Speaking up about speaking out against the Occupy movement
Over the past few weeks we have seen local and national outrage at the treatment of Occupy protesters by police. Who can forget the image of Seattle’s own Dorli Rainey, mercilessly hosed down with pepper spray while protesting peacefully? Campsites have been razed, often with little or no warning. The unified cry that has risen from these events? That such tactics are a threat to democracy.
No disagreement from me.
I have been vocal about Occupy in general, but also Occupy Seattle specifically. Many of you — but certainly not all — have been upset with me for highlighting concerns and flat-out failures of this movement that professes to represent 99 percent of the country’s population, of which I am a part. Many of you have taken the time to contact me directly to express your anger. I have been lectured about my (assumed) young age, my (assumed) ignorance of “the struggle” and my (assumed) lack of appreciation for the work of such legendary civil rights activists as Dr. Martin Luther King Jr. I’ve been told I need to stand for something, lest I fall for anything. I’ve been told that perhaps I shouldn’t be writing for a newspaper like Real Change, that my opinion stands in direct opposition to its mission. Some of you have even told me not to show my face around Occupy Seattle.
The majority of the emails I’ve received have been blatantly racist, referring to me in racially derogatory terms and making reference to petty, black cultural stereotypes. Here’s a sample, with misspellings in tact:
“You self rightios Black Power types are always all talk, no action. That goes for your entire race.”
All have come from folks identifying themselves as active Occupy Seattle protestors or those who stand in solidarity with them. Those same people who demand protection of their democratic right to protest somehow rationalize in their minds that it’s OK to treat me this way because they don’t like what I have to say. In reality, it’s reprisal for exercising a sacred democratic right afforded to all of us: the right to speak my mind.
No movement has been successful without those who were willing to step up and be critical. In the ‘60s, Bayard Rustin, an organizer for the Southern Christian Leadership Conference, was so concerned Dr. King wasn’t living up to the foundation of the nonviolent movement he risked his life to confront King — and to demand better of a movement that stood to impact generations and claimed to work on his behalf as a man of color in America. He was right. But rather than take the constructive criticism, people in the movement tried to cast him as an abomination and a communist. Yet he was right, and King recognized that.
Renowned activist Grace Lee Boggs came out critical of the Occupy movement. Should we challenge her entire life’s work or assert that because she’s not in a tent, she lays down to injustice? Of course not, that’s a ridiculous claim to make. But more importantly, she can stand for justice and be critical of Occupy at the same time, and that’s OK.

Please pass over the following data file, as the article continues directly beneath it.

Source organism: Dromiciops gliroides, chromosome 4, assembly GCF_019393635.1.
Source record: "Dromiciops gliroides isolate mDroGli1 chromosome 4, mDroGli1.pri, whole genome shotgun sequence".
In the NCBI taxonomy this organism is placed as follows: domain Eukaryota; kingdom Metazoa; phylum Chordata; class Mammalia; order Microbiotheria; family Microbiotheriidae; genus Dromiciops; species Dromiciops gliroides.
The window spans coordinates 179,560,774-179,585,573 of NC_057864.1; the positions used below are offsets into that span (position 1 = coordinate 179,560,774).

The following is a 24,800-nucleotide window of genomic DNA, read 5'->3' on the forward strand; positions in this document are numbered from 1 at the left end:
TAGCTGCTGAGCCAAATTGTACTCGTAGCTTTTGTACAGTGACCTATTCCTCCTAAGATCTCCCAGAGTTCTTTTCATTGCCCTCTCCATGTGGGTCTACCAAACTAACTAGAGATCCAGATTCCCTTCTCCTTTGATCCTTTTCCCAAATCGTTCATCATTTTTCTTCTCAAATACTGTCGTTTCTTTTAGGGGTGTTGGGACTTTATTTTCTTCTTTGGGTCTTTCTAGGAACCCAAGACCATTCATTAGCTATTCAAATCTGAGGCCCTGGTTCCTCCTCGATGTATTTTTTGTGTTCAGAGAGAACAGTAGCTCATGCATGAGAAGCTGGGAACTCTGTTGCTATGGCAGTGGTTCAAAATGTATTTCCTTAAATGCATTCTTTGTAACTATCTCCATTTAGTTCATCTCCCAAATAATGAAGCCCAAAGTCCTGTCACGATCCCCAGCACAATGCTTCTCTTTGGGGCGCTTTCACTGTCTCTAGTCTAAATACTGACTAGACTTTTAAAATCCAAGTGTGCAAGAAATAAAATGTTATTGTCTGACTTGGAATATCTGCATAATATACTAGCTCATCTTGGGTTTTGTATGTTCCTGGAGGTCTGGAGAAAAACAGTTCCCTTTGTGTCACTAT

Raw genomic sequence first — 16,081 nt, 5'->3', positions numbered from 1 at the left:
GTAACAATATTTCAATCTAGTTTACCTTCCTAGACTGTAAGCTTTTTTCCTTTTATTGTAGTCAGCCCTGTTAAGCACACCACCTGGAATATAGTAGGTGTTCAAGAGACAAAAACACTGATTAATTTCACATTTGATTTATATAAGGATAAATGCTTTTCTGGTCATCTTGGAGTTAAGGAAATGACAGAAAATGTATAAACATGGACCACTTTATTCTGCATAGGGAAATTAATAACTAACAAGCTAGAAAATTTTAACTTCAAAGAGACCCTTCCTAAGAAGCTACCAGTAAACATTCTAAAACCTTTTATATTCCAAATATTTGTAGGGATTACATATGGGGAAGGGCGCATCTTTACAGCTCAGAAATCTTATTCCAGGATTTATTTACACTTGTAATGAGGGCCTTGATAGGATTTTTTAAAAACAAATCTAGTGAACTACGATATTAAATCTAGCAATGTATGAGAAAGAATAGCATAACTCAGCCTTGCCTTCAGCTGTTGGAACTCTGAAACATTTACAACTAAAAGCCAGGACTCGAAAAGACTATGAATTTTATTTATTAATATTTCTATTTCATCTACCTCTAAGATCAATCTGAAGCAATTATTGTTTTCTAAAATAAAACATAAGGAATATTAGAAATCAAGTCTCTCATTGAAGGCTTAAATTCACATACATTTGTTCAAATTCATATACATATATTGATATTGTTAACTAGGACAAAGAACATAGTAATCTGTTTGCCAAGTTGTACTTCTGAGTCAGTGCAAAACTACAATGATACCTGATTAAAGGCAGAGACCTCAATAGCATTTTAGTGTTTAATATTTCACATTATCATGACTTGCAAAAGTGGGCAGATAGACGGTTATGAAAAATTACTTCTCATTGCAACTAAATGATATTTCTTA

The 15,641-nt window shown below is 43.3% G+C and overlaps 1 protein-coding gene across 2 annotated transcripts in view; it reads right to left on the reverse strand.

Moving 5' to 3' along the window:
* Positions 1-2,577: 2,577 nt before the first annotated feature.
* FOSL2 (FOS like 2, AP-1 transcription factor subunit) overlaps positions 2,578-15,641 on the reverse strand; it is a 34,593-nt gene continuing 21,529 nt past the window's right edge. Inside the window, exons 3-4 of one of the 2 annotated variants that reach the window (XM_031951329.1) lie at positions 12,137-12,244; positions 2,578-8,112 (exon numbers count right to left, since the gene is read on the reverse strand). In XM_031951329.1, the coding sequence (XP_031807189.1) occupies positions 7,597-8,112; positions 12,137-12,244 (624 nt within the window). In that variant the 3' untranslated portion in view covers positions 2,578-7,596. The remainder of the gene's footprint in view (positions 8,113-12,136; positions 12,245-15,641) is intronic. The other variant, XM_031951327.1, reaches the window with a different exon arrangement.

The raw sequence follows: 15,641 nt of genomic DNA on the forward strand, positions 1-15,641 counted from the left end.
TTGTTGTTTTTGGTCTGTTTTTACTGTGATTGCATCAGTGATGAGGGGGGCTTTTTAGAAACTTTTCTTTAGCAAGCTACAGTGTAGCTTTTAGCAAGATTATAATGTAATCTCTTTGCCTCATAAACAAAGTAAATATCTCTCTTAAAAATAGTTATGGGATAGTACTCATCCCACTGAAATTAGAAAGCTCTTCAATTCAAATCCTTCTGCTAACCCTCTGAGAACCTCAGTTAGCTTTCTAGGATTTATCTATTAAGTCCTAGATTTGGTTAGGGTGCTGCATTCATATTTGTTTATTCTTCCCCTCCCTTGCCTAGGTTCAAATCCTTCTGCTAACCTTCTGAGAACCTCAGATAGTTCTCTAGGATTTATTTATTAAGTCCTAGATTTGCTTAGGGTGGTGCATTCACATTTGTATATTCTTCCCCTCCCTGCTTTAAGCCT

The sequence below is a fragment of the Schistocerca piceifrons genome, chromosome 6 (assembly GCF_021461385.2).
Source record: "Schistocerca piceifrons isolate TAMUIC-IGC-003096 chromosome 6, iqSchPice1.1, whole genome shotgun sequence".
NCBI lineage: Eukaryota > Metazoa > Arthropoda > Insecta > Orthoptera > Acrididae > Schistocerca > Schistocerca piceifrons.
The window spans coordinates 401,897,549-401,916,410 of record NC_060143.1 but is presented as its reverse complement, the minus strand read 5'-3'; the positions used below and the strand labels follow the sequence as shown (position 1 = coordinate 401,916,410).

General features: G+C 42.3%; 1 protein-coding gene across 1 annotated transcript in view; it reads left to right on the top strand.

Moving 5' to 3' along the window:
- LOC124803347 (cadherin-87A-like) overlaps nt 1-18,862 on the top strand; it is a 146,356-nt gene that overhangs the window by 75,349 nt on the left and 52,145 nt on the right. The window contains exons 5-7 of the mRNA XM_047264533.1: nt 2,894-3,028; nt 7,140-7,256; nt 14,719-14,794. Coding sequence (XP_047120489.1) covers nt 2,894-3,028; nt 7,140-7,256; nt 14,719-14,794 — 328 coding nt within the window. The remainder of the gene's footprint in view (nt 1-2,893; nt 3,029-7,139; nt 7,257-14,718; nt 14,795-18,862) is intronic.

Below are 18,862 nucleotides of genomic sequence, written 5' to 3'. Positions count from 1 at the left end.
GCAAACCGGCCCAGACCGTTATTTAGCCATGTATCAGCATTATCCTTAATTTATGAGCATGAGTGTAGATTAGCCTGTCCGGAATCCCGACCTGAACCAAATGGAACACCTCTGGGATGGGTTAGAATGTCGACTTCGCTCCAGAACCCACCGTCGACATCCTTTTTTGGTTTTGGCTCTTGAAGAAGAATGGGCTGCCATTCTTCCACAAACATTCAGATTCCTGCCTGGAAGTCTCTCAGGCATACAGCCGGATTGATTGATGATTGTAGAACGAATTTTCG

As a member of the 99 percent who wants authentic, sustainable change in this country, who is directly impacted by oppressive laws and policies, I shouldn’t have to prove my investment in fighting injustice as a means to qualify my concerns about Occupy Seattle. I shouldn’t have to trot out my history of civil/human/women’s/children’s rights work to validate my position or defend myself from the nasty rhetoric that folks keep trying to lay at my door.
I shouldn’t have to trot out my family’s history: How my grandfather, who lives in Seattle to this day, fought to teach in public education and wound up the first black teacher in the entire state of Washington. Or how his wife was one of the very first black students to be admitted to and graduate from nursing school in Seattle, and then integrated the nursing profession for an entire city. Or the work of my mother to fight systemic racism in the Seattle Police Department. Or how institutionalized racism directly contributed to the deaths of those I love the most. I don’t have to move into a tent to validate the work, sacrifice or legacy of my family, or to legitimize my criticisms.
I want change. I’m willing to fight for it, to suffer for it, to go to jail for it when it’s right. When that day comes, we’ll be standing shoulder to shoulder, right on the front line.
I have readily said the Occupy movement and Occupy Seattle is something. But I continue to question if it is what it claims to be. I continue to be concerned over the lack of cohesive direction and strategy, the lack of equitable representation of the 99 percent and those, to this day, who have always struggled under economic inequality and continue to at a disproportionate rate. These issues have to be drawn out and highlighted for the movement to get stronger and grow. Thus, writing critically of Occupy Seattle is in itself a viable contribution to the movement.
I don’t want it to fail, but I fear in its current form, on is current trajectory… it will.